When you decide to have a conversation with your users, you should follow structured steps to prepare it since well-structured conversations enable to get key insights and reflections from users. There are five steps to get ready for having conversations with users.
Step 1. Creating a List of Conversation Objectives
Conversations are attempts to obtain solutions from problems, so defining objectives of conversations are important to get proper solutions of problems. Well-developed and clarified objectives allow to enlighten the flow of conversations when you conduct sessions.
Step 2. Recruiting Users
Recruiting users refer to a process of connecting and attracting suitable users for your conversation sessions. You can select users that you want to talk with, and even screen some people if you need to have only certain type of people as your participants.
Step 3. Scheduling Conversations
Once you determine your user list that you want to talk with, you can schedule sessions with them. You should consider not only when they are available, but also when they prefer to talk. Usually, people tend to be more open when they have more time and flexibility. When you are done with your scheduling, then it is time to talk with your users.
Step 4. More Than Just Asking Questions
Before starting a conversation, it is important to make the user feel comfortable. The conversation should focus on the relationship between the user and the product. If the purpose is clear, and we articulate what we want to know through the conversation, the users will feel more comfortable and act natural.
Once the user understands the conversation is about the interaction with the product and not them, a facilitator should lead to more in depth conversation. Things like, what factors make a strong connection between the users and products, what features lead to lower user interests, what parts lead to higher user frustration, and other things along those lines are appropriate at this phase.
It is easy to jump directly into the product too much and forget about the user interaction, which strains the conversation. Again, it is interplay between the users and the product.
Step 5. Documenting Conversations
It is great to take some notes during conversation sessions. You will not miss any important details about users’ answers and you can avoid redundant follow up questions by using your notes. In addition, it looks like you are paying attention to your users. You can use notes to analyze after the sessions by summarizing what the users said. Video and audio recordings also could be great supportive materials.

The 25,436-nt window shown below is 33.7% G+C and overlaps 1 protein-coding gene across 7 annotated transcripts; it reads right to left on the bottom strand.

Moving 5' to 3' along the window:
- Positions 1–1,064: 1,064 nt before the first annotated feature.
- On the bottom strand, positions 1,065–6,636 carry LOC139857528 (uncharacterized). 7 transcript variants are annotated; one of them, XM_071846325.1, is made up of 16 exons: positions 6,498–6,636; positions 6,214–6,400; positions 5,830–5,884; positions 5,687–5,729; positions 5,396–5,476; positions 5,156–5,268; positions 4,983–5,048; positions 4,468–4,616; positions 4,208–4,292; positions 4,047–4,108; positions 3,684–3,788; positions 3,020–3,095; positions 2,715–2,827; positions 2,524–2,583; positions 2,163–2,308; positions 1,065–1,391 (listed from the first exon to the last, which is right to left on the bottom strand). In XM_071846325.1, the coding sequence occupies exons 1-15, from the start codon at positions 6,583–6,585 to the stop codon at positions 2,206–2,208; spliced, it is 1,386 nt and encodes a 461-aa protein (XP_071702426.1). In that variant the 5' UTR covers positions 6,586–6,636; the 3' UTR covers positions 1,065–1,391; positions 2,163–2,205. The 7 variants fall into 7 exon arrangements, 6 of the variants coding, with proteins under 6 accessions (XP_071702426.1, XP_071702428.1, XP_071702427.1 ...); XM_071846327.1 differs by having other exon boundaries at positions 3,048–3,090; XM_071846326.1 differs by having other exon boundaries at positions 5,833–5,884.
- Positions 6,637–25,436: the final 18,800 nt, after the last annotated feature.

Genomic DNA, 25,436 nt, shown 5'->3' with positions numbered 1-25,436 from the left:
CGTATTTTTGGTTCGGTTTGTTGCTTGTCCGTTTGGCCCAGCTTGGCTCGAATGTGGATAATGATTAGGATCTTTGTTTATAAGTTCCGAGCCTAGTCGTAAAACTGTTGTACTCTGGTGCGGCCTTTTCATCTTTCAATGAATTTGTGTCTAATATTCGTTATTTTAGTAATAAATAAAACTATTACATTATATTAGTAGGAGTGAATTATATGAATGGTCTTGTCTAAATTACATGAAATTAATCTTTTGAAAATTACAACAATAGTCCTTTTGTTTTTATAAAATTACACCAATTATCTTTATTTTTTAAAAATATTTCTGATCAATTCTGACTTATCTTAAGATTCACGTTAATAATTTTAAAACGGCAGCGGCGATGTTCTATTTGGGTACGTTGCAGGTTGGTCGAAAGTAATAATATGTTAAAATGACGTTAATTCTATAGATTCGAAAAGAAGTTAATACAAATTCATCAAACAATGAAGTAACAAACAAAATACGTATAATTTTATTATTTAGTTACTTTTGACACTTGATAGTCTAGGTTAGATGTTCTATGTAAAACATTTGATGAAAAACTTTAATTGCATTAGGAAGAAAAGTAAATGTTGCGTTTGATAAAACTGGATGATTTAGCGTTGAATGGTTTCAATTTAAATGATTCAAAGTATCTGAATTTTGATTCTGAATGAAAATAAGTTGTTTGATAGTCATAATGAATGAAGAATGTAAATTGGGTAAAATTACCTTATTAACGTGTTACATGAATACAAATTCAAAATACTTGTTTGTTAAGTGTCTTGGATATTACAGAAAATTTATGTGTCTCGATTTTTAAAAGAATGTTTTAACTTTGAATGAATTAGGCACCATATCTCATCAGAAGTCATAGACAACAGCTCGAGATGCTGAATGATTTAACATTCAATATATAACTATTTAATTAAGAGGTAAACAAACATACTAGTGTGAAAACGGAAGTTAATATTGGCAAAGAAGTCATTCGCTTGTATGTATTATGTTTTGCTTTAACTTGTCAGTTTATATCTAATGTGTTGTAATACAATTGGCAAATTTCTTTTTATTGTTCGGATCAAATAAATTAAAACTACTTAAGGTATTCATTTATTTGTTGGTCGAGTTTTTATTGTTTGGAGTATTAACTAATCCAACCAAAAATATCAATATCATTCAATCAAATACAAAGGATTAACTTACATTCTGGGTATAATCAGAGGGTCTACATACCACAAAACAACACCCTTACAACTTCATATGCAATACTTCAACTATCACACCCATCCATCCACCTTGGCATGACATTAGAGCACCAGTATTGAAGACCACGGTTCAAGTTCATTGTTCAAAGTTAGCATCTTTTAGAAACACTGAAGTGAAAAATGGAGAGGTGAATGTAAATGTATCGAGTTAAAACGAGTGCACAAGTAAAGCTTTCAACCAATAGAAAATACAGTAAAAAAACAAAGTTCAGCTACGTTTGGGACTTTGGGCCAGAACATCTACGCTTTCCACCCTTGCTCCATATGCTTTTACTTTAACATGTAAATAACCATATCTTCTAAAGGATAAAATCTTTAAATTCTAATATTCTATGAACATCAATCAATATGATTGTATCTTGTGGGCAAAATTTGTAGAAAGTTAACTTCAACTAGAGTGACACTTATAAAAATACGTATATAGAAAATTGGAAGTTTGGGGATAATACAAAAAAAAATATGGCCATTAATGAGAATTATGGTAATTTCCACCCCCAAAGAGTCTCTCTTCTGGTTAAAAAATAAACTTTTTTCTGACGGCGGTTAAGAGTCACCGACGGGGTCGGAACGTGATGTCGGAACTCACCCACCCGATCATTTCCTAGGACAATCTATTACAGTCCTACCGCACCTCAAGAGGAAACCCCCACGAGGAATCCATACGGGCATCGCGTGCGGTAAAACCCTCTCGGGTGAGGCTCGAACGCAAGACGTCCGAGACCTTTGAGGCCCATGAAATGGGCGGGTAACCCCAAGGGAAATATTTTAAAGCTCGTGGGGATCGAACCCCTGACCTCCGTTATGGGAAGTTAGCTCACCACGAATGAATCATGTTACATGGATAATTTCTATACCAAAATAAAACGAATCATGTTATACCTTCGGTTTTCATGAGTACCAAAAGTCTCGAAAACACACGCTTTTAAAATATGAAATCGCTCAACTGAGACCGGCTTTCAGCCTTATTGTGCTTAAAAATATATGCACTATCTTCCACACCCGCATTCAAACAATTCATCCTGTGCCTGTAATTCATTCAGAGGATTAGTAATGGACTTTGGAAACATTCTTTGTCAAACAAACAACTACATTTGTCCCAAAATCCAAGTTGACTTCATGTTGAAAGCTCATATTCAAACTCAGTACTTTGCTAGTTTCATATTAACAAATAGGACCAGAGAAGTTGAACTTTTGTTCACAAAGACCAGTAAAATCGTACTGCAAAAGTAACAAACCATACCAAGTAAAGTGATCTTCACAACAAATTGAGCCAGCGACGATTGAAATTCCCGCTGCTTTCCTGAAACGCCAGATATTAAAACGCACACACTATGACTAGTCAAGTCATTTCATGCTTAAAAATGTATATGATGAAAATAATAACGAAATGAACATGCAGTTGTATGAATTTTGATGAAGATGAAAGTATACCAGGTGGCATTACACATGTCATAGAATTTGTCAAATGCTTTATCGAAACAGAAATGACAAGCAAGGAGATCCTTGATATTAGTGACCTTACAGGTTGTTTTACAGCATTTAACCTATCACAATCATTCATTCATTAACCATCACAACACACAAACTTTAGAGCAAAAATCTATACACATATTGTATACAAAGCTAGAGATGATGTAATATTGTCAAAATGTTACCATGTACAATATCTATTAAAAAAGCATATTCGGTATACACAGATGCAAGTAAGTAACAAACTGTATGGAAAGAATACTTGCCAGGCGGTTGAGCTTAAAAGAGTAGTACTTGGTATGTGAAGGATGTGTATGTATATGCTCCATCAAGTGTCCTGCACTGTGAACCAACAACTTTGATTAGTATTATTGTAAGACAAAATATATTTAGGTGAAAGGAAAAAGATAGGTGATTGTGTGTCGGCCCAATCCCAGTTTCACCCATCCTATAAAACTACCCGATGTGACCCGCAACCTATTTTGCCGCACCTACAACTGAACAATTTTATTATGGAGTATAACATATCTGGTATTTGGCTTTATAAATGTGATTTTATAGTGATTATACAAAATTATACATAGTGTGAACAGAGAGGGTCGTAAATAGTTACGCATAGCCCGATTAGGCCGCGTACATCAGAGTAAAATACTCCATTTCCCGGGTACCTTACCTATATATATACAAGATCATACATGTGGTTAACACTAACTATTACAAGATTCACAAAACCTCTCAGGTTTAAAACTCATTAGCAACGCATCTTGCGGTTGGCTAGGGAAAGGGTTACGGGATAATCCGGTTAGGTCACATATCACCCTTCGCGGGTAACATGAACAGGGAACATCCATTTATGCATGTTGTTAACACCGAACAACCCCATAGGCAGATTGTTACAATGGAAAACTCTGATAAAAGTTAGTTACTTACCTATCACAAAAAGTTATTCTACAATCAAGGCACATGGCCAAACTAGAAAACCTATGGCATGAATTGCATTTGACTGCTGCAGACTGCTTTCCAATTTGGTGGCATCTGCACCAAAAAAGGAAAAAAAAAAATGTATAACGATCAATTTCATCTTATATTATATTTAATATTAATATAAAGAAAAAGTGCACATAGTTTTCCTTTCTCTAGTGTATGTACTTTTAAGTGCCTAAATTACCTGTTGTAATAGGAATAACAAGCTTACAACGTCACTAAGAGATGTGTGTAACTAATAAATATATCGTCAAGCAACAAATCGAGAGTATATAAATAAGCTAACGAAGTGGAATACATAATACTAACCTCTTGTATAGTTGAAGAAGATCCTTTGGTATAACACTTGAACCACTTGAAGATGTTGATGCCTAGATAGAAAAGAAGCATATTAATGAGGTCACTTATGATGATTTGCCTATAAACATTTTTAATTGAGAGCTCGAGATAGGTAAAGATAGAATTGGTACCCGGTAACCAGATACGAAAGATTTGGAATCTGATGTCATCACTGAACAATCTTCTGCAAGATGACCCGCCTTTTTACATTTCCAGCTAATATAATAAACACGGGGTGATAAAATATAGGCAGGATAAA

There are various ways to have conversation with users. Bringing them onsite, a phone call, instant messaging, and email are just a few. Embedding a chat system into the product is also a useful way to get feedback from users.
Image via Handrailux.com
Customer Conversation Tools
Here are few tools that we might recommend for supporting communication with users. Tools below are specifically designed for gathering insights of users and even more comprehensive services beyond conversations.
- Phone conversation, Google hangout, Skype, Slack
- Live conversation tools bring interactions to people with photos, message, and even group video calls for free. They provide real time messaging, search, archiving, and more.
- Create a public help center where people can find answers on their own, letting you spend time on problems that truly need your assistance.
- Find the right participants for your in-person and remote UX research, online exercises, or surveys, by using ethnio to create beautiful recruiting screeners.
Capture User Conversation
- HandrailUX helps to easily plan, collect, and share your moderated user research. All in one place. HandrailUX allows to capture user conversations and share with team members.
If you know any other great tools for having conversations with users, please let us know and share with other people who want to interact with users more!
Eui Yang, Ph.D.
Eui is a UX analyst/researcher at ConnectFive. She loves to see how people interact with products and systems.